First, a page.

PART 2: Service design for the patient of the future


Following on from Part 1 which explored the basic principles of service design, the practical and applied framework through which an organisation’s services are designed from scratch or existing services re-designed, is the service design process. The objective of this 4 step process is to effectively and holistically manage the quality and consistency of service delivery including customer interactions and experiences across the organization.

Essentially service design is an iterative process, meaning that in every step of the process, service designers test possible solutions to learn from the mistakes in the previous iteration to improve the solution. This is achieved by prototyping and creating something visual early in the process so that the team can have meaningful discussions and make improvements.

Here are some important aspects of how the process of service design can be used in the healthcare setting to successfully implement change:

  1. Exploration
  • Improvement projects should always be well planned and have clear goals which have been collaboratively defined.
  • Have a realistic view on what can be accomplished within the project’s limitations
  • Observe and interview the clinicians, nurses, and patients to gain an empathetic understanding of the needs and behaviors of the different users.
  • Analyse and understand how the service currently works. Use service blueprints and map critical areas to gain a greater understanding of the system and visualize the patient journey from end to end.
  • Stakeholder engagement is critical to the success of the project. Keep clean communication lines with all clinicians involved allowing them the opportunity to give feedback continuously.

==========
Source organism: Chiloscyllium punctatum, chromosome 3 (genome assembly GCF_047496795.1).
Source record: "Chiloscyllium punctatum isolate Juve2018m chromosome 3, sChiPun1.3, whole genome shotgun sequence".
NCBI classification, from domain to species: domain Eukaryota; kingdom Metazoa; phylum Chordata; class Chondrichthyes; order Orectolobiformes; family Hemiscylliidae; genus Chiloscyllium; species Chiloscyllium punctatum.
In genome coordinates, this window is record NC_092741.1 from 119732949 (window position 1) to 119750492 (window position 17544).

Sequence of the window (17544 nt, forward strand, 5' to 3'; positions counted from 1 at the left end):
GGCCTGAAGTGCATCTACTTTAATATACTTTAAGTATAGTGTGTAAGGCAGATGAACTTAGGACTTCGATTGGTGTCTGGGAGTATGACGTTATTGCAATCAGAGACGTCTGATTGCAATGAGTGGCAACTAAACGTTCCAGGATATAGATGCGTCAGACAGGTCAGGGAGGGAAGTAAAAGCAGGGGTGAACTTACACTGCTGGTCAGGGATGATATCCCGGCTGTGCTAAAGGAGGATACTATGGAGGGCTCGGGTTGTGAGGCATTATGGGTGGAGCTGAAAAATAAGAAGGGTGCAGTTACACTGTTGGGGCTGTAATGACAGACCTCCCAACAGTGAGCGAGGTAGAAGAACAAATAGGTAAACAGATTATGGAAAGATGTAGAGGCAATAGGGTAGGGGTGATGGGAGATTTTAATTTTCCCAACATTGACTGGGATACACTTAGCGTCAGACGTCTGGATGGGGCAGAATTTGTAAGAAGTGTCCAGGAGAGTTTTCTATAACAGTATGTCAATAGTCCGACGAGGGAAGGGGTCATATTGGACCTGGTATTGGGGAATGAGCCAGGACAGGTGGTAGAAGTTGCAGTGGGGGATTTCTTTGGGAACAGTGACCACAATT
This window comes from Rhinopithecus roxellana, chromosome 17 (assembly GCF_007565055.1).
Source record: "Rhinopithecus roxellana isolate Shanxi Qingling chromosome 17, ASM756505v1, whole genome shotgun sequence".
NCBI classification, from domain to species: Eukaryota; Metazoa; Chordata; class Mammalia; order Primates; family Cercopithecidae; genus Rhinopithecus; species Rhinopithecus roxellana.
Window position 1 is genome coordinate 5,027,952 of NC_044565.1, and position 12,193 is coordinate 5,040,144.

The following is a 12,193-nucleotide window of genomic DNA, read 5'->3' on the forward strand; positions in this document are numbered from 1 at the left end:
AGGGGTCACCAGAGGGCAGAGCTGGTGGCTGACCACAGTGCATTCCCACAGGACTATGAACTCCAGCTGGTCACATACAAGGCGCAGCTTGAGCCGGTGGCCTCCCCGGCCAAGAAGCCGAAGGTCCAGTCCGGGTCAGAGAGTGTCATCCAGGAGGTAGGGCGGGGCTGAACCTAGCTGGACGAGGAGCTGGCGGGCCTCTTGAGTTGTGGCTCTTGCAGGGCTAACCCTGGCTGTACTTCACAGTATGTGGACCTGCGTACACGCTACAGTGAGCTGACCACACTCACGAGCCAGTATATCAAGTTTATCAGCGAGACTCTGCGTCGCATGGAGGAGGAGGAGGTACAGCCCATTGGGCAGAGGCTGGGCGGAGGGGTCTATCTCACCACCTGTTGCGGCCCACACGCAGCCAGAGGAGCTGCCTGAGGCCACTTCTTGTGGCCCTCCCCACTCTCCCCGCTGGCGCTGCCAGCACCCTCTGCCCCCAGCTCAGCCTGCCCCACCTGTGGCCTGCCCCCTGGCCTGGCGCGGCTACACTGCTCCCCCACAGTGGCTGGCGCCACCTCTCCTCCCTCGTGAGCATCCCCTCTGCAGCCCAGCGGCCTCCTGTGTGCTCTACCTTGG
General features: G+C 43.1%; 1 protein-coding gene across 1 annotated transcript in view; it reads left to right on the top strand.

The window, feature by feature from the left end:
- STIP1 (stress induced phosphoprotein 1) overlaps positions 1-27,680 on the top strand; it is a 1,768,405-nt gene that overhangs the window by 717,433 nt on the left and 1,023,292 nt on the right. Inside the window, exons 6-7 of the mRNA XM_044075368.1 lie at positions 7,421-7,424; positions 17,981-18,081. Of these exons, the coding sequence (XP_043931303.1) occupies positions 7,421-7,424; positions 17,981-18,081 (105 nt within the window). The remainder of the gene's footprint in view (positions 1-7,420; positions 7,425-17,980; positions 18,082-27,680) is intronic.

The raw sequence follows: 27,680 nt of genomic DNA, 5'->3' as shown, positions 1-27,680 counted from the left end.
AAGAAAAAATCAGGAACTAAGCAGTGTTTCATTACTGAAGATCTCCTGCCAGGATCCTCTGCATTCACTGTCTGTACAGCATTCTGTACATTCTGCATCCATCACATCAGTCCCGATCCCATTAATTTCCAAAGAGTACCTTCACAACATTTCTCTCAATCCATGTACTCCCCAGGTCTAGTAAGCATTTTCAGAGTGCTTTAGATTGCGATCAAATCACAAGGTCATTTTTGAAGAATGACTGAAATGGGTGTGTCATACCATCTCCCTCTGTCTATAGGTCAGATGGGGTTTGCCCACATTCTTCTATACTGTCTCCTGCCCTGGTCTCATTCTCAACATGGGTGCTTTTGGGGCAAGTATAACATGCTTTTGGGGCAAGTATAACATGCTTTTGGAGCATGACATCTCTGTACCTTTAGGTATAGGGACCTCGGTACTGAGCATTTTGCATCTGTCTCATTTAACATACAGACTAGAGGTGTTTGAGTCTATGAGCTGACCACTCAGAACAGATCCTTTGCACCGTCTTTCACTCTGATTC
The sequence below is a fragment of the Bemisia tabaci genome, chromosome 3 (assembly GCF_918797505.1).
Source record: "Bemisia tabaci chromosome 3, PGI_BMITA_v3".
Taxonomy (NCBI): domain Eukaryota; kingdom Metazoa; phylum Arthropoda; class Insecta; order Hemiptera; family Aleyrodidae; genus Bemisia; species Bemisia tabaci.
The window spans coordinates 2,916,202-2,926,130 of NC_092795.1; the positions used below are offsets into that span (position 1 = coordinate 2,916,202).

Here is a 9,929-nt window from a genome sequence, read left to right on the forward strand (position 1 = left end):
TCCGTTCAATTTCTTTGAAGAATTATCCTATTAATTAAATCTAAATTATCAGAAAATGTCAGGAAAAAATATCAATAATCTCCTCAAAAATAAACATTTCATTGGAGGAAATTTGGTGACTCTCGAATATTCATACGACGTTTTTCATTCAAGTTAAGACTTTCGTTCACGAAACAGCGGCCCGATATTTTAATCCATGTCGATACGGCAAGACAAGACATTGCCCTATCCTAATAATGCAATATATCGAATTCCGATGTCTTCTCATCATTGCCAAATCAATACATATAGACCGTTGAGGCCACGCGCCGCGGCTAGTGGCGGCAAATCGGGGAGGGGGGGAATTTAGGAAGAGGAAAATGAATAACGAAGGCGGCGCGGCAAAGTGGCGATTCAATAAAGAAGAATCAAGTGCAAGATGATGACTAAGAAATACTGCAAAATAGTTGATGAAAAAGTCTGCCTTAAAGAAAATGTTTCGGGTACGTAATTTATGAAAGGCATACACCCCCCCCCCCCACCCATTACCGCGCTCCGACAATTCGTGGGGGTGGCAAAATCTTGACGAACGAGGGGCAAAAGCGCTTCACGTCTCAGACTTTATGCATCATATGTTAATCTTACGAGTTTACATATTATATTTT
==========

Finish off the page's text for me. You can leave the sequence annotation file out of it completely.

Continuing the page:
• Use visual aids like sketches, storyboards and wireframes to clearly communicate. Project worksheets can be used to analyse existing services, make improvements and generate new concepts.
  1. Creation
  • Facilitate a workshop and use storyboards to convey insights discovered during the exploration phase in relation to the patients’ experience and full patient journey.
  • Be prepared – brainstorm a number of possible ideas and solutions before the workshop. These ideas can be the base of discussions in an attempt to engage staff.
  • The workshop is key. It allows all participants to express their opinions. It can give the participants a feeling of ownership and engagement. Everyone is on equal terms.
  • All concepts should be tested on all participants including patients to make sure the proposed change is in line with the needs of all users.
  1. Reflection
  • The holistic approach will identify that patients may have limited insights of internal processes which may cause some frustration.
  • There may be a lack of understanding around why they have had to say the same thing over and over or undergo the same tests.
  • Being realistic in terms of the scope of the project will help you to focus on incremental improvements for the overall experience of the patients.
  • The user centric approach may highlight some insights that staff were not previously aware of, which can be unfavourable for the patient experience.
  • The reflection stage is at the heart of the iterative process. If the prototype requires further exploration or creation then the process is returned to the first and second stage again before building another prototype based on the new researched results.
  1. Implementation
  • After applying all the feedback to the prototype the final design is implemented.
  • The experience and functionality is evaluated from the user’s perspective. (usability testing)
  • Collected feedback can be used in the future when improvements are needed.

Research shows that patients’ experiences are closely related to clinical effectiveness and efficiencies, suggesting there should be a shift from the traditional “patient centered” approach to incorporate service design’s “user centered” approach, allowing patients to be involved not only in the decision making of their treatment but also in the development and improvements on how the care is delivered. Testing early in the project can save health care organisations enormous amounts of money invested in initiatives that may later turn out to not work as planned.

In conclusion, approaching healthcare delivery challenges with a service design mindset can result in significantly improved patient experience and outcomes of care.

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